Red square movement marks five months of protest

Thousands of people flooded the streets of downtown Montreal on Friday June 22 to protest the tuition increase and the actions of the government as the movement heads into its fifth month.

In keeping with the tradition of holding large protests on the 22 of each month (read more about the March and May demos), organizers planned simultaneous demonstrations Friday afternoon in both Quebec City and Montreal. The protest ended around 5:30 p.m. with one arrest made by the Montreal Police. In compliance with Bill 78, an itinerary was provided beforehand.

Protesters gathered at Place du Canada in the blistering heat before marching west on René-Lévesque around 2 p.m. Student leaders stood on top of a trailer, rallying support against the planned tuition increase, the controversial Bill 78, and encouraging those gathered to mobilize against the provincial government by campaigning.

The demonstration was largely festive and peaceful as it moved through the streets of the downtown core despite the message of social discontent. Concordia University student Gabrielle Turcotte told The Concordian that she attended the protest in hopes of inspiring change for the future.

“I would like to see a government that understands that protesters care about others and the future of the province more than themselves,” explained Turcotte.

Turcotte added that although she’s disappointed to see the protests becoming smaller, one could argue it’s out of frustration and exhaustion as the Quebec student movement is hitting the fifth month mark.

The number of people participating in nightly demonstrations has dwindled noticeably following violent clashes between protesters and the Montreal police during the Formula One Grand Prix weekend.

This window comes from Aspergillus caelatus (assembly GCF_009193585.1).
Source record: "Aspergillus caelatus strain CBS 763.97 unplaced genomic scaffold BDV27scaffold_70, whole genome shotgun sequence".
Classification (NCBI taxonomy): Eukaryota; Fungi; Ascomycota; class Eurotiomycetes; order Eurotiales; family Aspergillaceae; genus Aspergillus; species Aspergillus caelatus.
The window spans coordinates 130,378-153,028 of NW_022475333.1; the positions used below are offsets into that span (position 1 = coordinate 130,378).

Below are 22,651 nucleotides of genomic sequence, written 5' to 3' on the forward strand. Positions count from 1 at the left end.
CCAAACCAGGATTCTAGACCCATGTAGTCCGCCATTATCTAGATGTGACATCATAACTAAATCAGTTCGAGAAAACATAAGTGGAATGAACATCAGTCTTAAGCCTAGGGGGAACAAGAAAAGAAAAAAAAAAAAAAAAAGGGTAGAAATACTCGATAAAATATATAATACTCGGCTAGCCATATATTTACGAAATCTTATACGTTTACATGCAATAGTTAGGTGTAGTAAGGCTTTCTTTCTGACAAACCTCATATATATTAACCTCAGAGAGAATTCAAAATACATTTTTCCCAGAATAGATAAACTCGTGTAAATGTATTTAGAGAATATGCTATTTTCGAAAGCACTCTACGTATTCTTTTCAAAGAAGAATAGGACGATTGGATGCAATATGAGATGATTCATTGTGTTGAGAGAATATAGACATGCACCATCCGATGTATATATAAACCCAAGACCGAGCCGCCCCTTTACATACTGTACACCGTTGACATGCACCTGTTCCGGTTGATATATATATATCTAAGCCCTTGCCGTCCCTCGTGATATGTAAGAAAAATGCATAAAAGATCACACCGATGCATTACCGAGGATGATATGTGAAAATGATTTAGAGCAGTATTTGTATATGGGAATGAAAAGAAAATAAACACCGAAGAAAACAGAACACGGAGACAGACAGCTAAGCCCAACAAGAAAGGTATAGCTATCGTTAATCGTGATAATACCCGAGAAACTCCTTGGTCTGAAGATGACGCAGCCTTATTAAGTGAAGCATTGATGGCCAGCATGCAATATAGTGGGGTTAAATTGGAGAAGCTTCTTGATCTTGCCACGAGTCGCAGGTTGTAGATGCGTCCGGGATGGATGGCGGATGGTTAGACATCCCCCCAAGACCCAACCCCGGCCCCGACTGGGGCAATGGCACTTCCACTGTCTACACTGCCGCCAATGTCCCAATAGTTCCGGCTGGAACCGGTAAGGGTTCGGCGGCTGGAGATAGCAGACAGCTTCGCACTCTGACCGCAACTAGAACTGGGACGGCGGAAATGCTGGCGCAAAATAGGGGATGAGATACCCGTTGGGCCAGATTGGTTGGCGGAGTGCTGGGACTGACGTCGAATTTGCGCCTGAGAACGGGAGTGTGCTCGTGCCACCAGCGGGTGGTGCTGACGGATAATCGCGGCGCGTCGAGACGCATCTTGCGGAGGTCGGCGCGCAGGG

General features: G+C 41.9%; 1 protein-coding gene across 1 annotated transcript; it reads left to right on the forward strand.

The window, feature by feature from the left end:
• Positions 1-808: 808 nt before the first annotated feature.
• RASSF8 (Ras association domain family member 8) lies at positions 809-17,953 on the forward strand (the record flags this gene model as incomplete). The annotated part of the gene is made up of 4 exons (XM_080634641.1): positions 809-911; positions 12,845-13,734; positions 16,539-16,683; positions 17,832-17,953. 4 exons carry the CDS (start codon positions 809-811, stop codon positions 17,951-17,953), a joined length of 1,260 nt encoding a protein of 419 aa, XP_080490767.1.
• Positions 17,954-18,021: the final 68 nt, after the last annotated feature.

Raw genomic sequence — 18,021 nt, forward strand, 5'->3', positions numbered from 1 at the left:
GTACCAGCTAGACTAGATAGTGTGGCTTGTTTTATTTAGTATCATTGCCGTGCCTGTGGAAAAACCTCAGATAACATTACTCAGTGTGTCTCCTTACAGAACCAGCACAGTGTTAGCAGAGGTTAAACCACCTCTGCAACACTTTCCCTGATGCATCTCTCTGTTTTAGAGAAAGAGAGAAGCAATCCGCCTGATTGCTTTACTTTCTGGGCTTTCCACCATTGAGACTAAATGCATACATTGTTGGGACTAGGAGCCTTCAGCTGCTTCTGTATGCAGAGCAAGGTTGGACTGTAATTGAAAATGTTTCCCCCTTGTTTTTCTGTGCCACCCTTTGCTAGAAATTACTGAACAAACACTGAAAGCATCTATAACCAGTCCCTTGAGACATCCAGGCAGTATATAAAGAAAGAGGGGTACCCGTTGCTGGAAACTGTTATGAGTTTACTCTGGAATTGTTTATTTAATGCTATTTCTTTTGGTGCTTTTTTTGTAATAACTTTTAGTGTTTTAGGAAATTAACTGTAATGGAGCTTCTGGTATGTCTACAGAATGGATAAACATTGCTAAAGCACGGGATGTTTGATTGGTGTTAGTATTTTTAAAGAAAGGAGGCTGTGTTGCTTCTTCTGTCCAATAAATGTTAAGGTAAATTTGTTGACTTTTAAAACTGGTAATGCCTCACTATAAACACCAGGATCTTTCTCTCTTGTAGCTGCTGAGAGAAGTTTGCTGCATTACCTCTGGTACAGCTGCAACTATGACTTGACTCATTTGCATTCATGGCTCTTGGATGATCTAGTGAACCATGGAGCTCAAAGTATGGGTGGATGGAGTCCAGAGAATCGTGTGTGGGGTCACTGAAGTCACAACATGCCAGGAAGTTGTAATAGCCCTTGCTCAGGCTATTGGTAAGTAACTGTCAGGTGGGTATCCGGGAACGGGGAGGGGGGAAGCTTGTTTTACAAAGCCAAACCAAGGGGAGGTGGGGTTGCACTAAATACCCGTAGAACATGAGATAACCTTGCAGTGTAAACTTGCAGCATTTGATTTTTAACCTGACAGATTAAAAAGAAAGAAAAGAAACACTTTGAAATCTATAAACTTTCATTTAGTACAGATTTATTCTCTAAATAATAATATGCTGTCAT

“There has been far too much self-serving in politics, in journalism, in promotion, and in people’s attitudes in our lives,” Turcotte said. “It needs to change.”


Bill 78: Controversial and historic legislation passes

The Charest government adopted the controversial legislation Bill 78, in an effort to put an end to the tuition crisis Friday afternoon.

Bill 78 was tabled Thursday night and voted into law 68 for, 48 against. The bill aimed at calming the student conflict was finalized and accepted after undergoing amendments. In hopes of restoring order to Quebec after 14 weeks of protest, the law is set to expire in July 2013.

The new law imposes strict regulations for demonstrations and limits the number of participants, when, and how long individuals can protest. Hefty fines are to be imposed for students and organizations that violate provisions of the law. Furthermore, the emergency legislation also suspends the rest of the semester at post-secondary institutions affected by the strike.

An individual who blocks access to a CEGEP or university could face a fine anywhere from $1,000 to $5,000. Student leaders could be charged up to $35,000 while student associations and federations could face a penalty of $125,000.

Demonstrations are now restricted to 50 people and an itinerary must be given to the police eight hours in advance of the action. This changed from the original proposal, in which the provincial government wanted to limit the protests to groups of less than 10 people. Protesters must also inform the police about the length of the protest beforehand.

Around the same time yesterday, Montreal’s city council passed a bylaw prohibiting the wearing of masks during public demonstrations.

Student leaders, the Charest Liberals’ opposition, and various civil rights associations have openly criticized the controversial legislation and the ethics behind it.

Following the adoption of Bill 78, the Fédération étudiante universitaire du Québec’s President Martine Desjardins said that the situation is “not over until it is over.”

Members of the Parti Quebecois voted against the emergency legislation, still sporting the red squares associated with the student movement. Leader Pauline Marois denounced the provincial government for an “abusive” law, calling it “one of the darkest days in Quebec democracy.”

Despite the strict limitations imposed by the law, thousands took to the streets of Montreal last night in protest where Molotov cocktails were reportedly thrown at police.

Read Bill 78 in it’s entirety in English (via CBC news) or French (via La Presse)

Exit mobile version